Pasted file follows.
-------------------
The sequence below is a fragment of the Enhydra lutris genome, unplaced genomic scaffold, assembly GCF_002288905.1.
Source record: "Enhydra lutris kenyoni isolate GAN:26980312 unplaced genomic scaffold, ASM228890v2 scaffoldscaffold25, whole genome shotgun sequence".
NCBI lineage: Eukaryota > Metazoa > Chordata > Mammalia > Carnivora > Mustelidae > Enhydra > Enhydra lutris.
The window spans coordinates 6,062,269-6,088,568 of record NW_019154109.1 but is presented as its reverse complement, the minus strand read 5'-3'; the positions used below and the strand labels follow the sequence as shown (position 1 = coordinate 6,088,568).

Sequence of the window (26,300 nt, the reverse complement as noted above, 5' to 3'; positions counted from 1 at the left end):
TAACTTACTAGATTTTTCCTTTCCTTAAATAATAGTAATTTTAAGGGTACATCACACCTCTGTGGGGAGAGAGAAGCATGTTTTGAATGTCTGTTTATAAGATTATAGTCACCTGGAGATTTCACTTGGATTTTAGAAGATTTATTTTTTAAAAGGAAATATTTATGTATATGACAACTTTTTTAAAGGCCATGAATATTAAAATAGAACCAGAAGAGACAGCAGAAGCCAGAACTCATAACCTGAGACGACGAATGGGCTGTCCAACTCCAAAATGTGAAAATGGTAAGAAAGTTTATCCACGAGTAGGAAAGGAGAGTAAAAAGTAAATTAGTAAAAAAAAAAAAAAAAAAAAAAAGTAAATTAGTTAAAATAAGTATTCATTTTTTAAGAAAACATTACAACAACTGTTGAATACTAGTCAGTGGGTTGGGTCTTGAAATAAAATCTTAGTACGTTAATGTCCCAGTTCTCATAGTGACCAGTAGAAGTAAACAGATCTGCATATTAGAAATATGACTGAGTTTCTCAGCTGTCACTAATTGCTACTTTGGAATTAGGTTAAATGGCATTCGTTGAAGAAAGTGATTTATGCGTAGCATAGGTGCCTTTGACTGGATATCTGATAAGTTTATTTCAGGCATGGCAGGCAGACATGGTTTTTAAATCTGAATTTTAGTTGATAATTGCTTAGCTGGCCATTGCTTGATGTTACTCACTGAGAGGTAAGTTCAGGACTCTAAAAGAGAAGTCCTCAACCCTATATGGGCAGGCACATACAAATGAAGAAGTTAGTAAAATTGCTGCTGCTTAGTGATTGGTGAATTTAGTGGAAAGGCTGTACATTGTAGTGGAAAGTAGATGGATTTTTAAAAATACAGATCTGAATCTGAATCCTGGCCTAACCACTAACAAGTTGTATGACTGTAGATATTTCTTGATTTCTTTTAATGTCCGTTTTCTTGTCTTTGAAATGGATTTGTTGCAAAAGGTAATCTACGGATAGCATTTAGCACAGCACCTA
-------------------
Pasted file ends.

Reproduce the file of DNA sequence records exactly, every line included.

The sequence below is a fragment of the Enhydra lutris genome, unplaced genomic scaffold, assembly GCF_002288905.1.
Source record: "Enhydra lutris kenyoni isolate GAN:26980312 unplaced genomic scaffold, ASM228890v2 scaffoldscaffold25, whole genome shotgun sequence".
NCBI lineage: Eukaryota > Metazoa > Chordata > Mammalia > Carnivora > Mustelidae > Enhydra > Enhydra lutris.
The window spans coordinates 6,062,269-6,088,568 of record NW_019154109.1 but is presented as its reverse complement, the minus strand read 5'-3'; the positions used below and the strand labels follow the sequence as shown (position 1 = coordinate 6,088,568).

Sequence of the window (26,300 nt, the reverse complement as noted above, 5' to 3'; positions counted from 1 at the left end):
TAACTTACTAGATTTTTCCTTTCCTTAAATAATAGTAATTTTAAGGGTACATCACACCTCTGTGGGGAGAGAGAAGCATGTTTTGAATGTCTGTTTATAAGATTATAGTCACCTGGAGATTTCACTTGGATTTTAGAAGATTTATTTTTTAAAAGGAAATATTTATGTATATGACAACTTTTTTAAAGGCCATGAATATTAAAATAGAACCAGAAGAGACAGCAGAAGCCAGAACTCATAACCTGAGACGACGAATGGGCTGTCCAACTCCAAAATGTGAAAATGGTAAGAAAGTTTATCCACGAGTAGGAAAGGAGAGTAAAAAGTAAATTAGTAAAAAAAAAAAAAAAAAAAAAAAGTAAATTAGTTAAAATAAGTATTCATTTTTTAAGAAAACATTACAACAACTGTTGAATACTAGTCAGTGGGTTGGGTCTTGAAATAAAATCTTAGTACGTTAATGTCCCAGTTCTCATAGTGACCAGTAGAAGTAAACAGATCTGCATATTAGAAATATGACTGAGTTTCTCAGCTGTCACTAATTGCTACTTTGGAATTAGGTTAAATGGCATTCGTTGAAGAAAGTGATTTATGCGTAGCATAGGTGCCTTTGACTGGATATCTGATAAGTTTATTTCAGGCATGGCAGGCAGACATGGTTTTTAAATCTGAATTTTAGTTGATAATTGCTTAGCTGGCCATTGCTTGATGTTACTCACTGAGAGGTAAGTTCAGGACTCTAAAAGAGAAGTCCTCAACCCTATATGGGCAGGCACATACAAATGAAGAAGTTAGTAAAATTGCTGCTGCTTAGTGATTGGTGAATTTAGTGGAAAGGCTGTACATTGTAGTGGAAAGTAGATGGATTTTTAAAAATACAGATCTGAATCTGAATCCTGGCCTAACCACTAACAAGTTGTATGACTGTAGATATTTCTTGATTTCTTTTAATGTCCGTTTTCTTGTCTTTGAAATGGATTTGTTGCAAAAGGTAATCTACGGATAGCATTTAGCACAGCACCTA